Parker Palmer is a writer that blesses me. He shares honestly about his life and faith. In his book, "Let Your Life Speak" he shares his deep and profound struggle with depression. His depression disconnected him from himself, his feelings, his faith, his friends. He felt isolated.

He writes about some of the things that didn't help. One was when someone would say, "I know exactly how you feel. . . ." He said that he didn't hear anything beyond that because he knew that the person was peddling falsehood.  No one can know the mystery of the depth of another person. This desire to over-identify with another just made him feel more isolated.

Then Parker says, "One of the hardest things we must do sometimes is to be present to another person’s pain without trying to ‘fix’ it, to simply stand respectfully at the edge of that person’s mystery and misery."

How true it is. "Simply stand respectfully at the edge of that person's mystery and misery." The deeper in pain a person goes, the more mystery they discover. They can share that mystery only in fragments. We who stand with them can only glimpse the misery, the mystery. We can only receive those glimpses as gifts.

Maybe the best we can do for each other is to stay close and respect the borders between ourselves and them, thus honoring their unique and mysterious experience of life. It may not sound like much, but respecting another person in their misery might be the most important gift they can receive.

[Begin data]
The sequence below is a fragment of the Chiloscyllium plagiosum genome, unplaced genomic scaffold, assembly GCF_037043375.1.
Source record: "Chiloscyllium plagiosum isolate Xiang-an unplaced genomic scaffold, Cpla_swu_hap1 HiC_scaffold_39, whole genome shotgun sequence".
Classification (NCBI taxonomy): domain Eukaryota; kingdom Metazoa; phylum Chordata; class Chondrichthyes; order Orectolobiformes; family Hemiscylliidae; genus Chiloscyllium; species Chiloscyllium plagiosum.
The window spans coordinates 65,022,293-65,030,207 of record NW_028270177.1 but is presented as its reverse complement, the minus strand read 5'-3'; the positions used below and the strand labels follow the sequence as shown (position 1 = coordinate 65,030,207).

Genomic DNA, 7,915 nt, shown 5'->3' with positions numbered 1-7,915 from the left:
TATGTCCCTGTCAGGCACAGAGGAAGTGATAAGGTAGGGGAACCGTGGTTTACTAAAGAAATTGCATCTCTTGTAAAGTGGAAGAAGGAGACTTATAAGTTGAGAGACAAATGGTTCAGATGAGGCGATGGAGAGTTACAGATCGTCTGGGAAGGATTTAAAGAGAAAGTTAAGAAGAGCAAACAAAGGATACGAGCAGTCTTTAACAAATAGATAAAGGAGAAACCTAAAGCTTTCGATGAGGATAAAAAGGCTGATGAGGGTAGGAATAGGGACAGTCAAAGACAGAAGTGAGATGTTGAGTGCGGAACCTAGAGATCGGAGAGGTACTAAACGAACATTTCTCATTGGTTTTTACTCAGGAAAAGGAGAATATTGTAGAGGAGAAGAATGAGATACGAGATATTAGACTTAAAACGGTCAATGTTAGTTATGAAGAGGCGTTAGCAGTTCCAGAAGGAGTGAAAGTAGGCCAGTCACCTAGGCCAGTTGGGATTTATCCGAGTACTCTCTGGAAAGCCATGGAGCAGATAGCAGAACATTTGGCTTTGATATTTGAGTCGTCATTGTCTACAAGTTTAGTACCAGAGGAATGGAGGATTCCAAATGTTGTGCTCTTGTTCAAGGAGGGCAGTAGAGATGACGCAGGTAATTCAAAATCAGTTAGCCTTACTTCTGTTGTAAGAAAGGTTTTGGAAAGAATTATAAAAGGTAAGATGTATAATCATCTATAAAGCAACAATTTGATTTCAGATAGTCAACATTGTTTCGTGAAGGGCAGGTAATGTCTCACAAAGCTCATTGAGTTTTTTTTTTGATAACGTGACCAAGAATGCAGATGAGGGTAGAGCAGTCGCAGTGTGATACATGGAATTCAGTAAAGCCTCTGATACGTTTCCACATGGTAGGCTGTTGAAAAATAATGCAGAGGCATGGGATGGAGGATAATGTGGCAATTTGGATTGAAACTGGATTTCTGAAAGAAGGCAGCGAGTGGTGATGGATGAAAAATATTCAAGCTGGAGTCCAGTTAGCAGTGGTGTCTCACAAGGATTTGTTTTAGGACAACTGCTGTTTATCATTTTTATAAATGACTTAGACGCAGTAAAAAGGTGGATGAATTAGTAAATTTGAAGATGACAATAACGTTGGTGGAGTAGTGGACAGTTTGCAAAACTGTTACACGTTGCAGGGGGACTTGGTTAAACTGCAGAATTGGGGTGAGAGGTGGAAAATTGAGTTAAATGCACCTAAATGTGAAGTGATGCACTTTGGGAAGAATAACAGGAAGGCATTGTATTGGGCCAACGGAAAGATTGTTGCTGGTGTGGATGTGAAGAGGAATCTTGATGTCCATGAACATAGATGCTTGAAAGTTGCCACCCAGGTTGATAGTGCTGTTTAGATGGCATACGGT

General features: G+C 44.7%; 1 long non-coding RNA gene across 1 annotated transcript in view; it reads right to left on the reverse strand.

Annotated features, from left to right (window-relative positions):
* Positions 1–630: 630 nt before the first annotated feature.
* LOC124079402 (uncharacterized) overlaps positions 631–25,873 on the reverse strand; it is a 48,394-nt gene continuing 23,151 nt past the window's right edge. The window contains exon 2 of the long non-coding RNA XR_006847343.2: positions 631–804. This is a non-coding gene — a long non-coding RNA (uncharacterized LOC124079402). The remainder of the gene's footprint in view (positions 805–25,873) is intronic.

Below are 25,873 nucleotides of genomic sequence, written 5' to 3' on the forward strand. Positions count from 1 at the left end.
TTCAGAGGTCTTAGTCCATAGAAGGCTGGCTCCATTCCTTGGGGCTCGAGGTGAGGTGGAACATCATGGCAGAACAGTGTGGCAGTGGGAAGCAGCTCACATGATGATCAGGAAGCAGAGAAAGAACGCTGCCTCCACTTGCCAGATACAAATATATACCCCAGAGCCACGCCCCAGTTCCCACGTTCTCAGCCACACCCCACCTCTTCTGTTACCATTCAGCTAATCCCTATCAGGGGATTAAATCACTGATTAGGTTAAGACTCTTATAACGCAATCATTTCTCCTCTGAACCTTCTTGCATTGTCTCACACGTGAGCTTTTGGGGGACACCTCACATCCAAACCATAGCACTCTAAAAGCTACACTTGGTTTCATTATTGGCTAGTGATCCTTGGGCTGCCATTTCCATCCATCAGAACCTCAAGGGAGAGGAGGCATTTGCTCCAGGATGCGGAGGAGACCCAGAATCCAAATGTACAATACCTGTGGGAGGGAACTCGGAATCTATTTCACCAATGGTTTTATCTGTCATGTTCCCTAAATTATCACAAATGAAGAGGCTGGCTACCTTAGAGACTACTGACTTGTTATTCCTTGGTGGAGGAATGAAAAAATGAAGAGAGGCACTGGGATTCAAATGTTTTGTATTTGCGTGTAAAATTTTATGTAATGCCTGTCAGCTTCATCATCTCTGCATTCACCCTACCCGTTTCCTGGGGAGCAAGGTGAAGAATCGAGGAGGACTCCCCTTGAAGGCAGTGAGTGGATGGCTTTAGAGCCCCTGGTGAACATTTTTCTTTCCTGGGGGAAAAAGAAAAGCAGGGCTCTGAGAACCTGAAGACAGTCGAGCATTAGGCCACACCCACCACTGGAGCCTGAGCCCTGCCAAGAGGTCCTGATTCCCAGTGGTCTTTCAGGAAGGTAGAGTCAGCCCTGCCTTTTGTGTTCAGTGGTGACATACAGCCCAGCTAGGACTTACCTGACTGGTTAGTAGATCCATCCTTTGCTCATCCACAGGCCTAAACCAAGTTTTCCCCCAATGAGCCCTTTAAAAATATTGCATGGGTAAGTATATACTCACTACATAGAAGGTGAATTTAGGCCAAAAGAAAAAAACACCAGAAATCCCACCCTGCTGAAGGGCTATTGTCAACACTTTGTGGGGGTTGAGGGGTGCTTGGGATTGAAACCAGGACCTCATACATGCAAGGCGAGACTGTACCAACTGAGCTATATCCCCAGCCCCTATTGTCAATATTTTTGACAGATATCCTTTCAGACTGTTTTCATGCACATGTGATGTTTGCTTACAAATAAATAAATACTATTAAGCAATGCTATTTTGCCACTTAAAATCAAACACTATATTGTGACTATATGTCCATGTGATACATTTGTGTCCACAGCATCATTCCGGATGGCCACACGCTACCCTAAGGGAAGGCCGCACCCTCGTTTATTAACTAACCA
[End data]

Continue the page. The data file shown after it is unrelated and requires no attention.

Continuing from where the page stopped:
A number of people I love are in pain--emotional, physical, psychological, spiritual. I hate it!!  I want to fix it. It seems to be a natural impulse for me to want to do something--anything--to reduce pain of those I love.

But that can be a problem. Most of the time I can't fix it!! Pain seems to be uniquely individual. Each of us experience it in our own way. The only way we can get beyond it is to go through it. We can try to avoid it, but mostly it comes back, sooner or later and has to be dealt with.

Now one of the problems with my wanting to fix the situation that creates pain for others is that, since I mostly can do nothing to fix it, I am tempted to avoid people in pain.  It is frustrating to feel like I should fix the problem and not have the ability to actually do that.  I feel helpless. In order to avoid frustration, I may be tempted at times to just crawl into the safety of my own world and not show up in the lives of those who hurt.

But, I know from my own experience of pain that having people accompany me in my pain can be helpful. The presence of people who know me and who care for me is really important.  It is important when they come along side of me and walk with me in that pain.  I know that others can't fix the problem and move life back before the painful experience occurred, but it helps me carry my pain when others hold it with me.

And the presence that is most helpful is that which comes gently into my space. Those who try to insist that they have to be with me may be helpful at times, but the most helpful people are those who are near by, waiting and ready when I feel the need to reach out.  It is those who remind me from time to time that they are available. It is those who email, who send a card, who phone.  Just a reminder of their potential presence.

So, if you know someone who is hurting--don't avoid them just because you feel helpless to fix their problem. Respect them enough to allow them to have their own pain, but love them enough to be willing to share time with them when they desire it.